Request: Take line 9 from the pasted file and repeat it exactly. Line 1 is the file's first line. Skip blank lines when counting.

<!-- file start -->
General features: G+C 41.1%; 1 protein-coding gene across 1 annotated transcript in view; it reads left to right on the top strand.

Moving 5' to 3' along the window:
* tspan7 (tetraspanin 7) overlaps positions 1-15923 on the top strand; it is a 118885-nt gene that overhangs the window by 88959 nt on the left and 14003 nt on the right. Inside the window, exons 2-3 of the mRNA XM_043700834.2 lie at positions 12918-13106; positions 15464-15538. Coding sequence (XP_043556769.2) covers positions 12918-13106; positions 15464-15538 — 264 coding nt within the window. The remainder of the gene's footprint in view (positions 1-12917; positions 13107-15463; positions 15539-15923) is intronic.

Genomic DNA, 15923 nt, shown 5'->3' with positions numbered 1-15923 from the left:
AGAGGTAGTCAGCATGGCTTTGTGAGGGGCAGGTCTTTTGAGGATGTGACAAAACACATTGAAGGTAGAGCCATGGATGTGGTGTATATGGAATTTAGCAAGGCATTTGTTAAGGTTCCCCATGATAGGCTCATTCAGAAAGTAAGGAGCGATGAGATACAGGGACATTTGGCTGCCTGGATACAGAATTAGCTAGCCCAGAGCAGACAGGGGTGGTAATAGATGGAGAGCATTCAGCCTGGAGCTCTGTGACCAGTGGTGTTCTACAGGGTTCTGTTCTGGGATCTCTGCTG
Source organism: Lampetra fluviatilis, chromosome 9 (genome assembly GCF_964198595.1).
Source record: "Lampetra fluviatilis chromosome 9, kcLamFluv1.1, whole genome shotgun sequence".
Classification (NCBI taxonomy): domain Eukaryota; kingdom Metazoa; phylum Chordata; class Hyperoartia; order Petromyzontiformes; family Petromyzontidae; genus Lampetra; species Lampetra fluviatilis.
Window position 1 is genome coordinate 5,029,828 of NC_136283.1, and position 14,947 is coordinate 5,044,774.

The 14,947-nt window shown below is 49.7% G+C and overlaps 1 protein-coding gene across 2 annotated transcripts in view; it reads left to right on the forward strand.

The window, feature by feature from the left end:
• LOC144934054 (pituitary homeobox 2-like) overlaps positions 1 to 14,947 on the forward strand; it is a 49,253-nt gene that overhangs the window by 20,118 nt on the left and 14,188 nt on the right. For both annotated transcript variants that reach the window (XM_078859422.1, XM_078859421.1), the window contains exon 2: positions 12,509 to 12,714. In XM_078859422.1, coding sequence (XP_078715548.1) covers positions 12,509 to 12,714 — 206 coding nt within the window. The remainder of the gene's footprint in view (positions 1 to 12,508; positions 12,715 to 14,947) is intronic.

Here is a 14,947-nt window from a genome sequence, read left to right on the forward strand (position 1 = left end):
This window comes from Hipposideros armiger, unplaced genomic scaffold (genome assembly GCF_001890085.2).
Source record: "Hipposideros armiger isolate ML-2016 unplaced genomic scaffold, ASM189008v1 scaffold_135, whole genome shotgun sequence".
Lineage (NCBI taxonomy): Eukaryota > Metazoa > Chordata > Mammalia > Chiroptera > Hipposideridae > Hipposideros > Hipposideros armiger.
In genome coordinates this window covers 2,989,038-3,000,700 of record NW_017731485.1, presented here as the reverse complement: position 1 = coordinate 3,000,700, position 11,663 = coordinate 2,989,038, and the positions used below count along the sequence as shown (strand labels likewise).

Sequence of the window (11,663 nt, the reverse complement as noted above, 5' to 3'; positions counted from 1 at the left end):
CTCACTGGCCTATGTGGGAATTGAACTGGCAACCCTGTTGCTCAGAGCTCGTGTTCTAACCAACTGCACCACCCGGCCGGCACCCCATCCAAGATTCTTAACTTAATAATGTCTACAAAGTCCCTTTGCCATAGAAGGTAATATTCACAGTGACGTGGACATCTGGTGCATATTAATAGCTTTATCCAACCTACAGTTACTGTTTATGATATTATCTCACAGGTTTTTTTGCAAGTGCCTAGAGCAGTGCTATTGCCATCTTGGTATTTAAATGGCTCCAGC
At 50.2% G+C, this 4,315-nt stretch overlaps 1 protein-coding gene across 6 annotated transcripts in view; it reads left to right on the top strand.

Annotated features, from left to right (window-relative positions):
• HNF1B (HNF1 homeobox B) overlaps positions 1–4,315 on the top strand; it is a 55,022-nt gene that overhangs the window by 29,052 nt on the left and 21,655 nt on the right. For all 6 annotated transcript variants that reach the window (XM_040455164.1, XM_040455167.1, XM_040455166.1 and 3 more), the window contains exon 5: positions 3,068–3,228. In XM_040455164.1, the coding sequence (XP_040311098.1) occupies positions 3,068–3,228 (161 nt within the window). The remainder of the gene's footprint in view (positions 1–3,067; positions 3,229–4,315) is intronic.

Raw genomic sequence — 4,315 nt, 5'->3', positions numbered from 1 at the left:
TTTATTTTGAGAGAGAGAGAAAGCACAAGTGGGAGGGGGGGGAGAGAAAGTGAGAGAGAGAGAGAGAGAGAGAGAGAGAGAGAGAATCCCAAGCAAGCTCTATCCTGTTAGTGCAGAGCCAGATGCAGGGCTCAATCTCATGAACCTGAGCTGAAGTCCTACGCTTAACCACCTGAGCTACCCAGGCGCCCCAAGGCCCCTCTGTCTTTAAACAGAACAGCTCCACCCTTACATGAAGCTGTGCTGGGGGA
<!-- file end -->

Window position 1 is genome coordinate 5,029,828 of NC_136283.1, and position 14,947 is coordinate 5,044,774.